The Anatomy of the Clean

Check out this video of the clean courtesy of Greg Everett's Catalyst Athletics.

Here is a paraphrased summary that I put together of the three pulls of the clean from Greg Everett's book Olympic Lifting: A Complete Guide for Coaches and Athletes 2nd ed. (2009).

The fundamentals are a given and they include the hook grip, the stance and the grip position itself. Stance: the stance is narrower than it is for the squat on the clean and the jerk. The hook grip is used - thumb around the bar followed by the fingers over the thumb. Grip position should be just outside of the thighs. Remember that because the clean is a dynamic lift in which the feet leave the floor there are two positions for the feet: the jumping and the receiving position. This means that after every single clean the feet must be repositioned back to the jumping stance.

The execution: There are three pulls: the pull from the floor, the pull from the mid thigh and the pull from the middle. Most of the time we are pulling from the mid-thigh (a hang power clean) rather than the floor. The reason for this is that the further down you go with the bar the more opportunity for things to go awry.

With the initial pull from the floor to mid-thigh there should be little to no change in the angle of the back. Any excessive shift in the angle of the back will lead to the dreaded leading of the hip. You know you are leading with the hips when your bar bounces off of your thigh and rainbows out.

The Second pull: This pull is all about the aggressive hip and leg drive. It is the work of the second pull to elevate the barbell in order to facilitate the pull under the bar. In essence the second pull is going to suspend the bar in air momentarily and it is your job as the athlete to quickly change direction from pulling up and elevating the bar to then pulling down and getting under the bar. Notice in this video that once the bar reaches a certain height there is a radical reversal of direction on the part of the athlete. The bar is inert when the athlete pulls her or himself under the bar. The second pull begins at mid-thigh as the bar ascends above the knee. At this point the knees are coming forward (also referred to as the scoop). The bar must be kept tight to the body. If it does move away from the body the thighs will slam against the bar as the shoulders move back. If you keep the bar in proximity to the thighs this will be avoided as the shoulders are pulled back.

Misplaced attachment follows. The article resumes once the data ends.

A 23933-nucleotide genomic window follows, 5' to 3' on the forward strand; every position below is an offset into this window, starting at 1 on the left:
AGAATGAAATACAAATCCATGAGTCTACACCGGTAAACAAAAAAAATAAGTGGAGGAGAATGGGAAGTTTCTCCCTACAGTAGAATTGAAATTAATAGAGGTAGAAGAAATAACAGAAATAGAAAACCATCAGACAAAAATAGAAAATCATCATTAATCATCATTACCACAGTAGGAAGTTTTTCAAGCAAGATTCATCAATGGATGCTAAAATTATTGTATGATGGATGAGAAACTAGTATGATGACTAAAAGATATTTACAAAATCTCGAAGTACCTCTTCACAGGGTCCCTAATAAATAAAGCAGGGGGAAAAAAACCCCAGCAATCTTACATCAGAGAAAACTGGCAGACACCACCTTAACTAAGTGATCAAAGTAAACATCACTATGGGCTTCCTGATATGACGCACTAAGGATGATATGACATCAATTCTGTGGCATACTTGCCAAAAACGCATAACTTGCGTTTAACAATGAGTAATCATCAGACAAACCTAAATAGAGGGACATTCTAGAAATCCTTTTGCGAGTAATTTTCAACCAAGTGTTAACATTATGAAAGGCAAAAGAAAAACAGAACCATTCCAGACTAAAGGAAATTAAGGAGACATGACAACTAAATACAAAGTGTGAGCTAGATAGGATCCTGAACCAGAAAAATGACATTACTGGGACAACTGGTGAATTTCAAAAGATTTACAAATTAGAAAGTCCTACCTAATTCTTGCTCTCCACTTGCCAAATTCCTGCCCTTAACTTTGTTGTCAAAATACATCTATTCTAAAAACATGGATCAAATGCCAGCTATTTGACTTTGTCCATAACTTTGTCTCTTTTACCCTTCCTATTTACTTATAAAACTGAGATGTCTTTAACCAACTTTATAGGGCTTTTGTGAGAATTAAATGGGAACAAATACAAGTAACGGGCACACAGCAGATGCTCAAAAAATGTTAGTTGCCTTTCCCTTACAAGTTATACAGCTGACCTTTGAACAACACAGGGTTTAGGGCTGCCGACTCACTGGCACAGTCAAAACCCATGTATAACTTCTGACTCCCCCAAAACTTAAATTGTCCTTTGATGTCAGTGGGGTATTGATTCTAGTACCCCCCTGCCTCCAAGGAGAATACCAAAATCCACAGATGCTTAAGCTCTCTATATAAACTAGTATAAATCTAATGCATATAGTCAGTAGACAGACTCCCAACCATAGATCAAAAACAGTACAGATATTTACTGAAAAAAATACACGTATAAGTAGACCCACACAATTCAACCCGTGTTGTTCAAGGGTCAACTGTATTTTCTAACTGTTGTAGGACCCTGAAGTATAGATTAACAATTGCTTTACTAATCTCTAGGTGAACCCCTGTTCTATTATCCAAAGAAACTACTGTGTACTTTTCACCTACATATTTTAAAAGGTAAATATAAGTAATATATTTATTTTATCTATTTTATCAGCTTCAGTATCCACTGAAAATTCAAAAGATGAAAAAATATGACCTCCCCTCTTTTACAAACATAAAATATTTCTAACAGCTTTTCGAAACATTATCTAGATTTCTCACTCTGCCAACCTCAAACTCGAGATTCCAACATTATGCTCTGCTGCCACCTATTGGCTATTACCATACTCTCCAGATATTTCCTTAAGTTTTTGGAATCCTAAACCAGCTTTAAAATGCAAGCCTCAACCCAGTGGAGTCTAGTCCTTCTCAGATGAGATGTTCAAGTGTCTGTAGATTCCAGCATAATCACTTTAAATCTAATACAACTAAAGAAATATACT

The third pull: The athlete now must aggressively pull her or himself down under the bar to rack the barbell on the shoulders. You do not drop under the bar passively you PULL yourself under the bar. This pull requires an active retraction of the shoulder blades. You are pulling the bar back into the shoulders. This pull requires patience. The athlete does not pull the elbows back and retract the shoulders until the proper height of the bar is achieved. Prematurely pulling the elbows back will result in 'muscling up' the barbell with the arms.

The elbows must whip around the bar aggressively. An excessively tight grip on the bar will make it difficult to rack the bar on the shoulder. In fact, you release the grip as the elbows whip around to successfully rack the bar on the shoulders.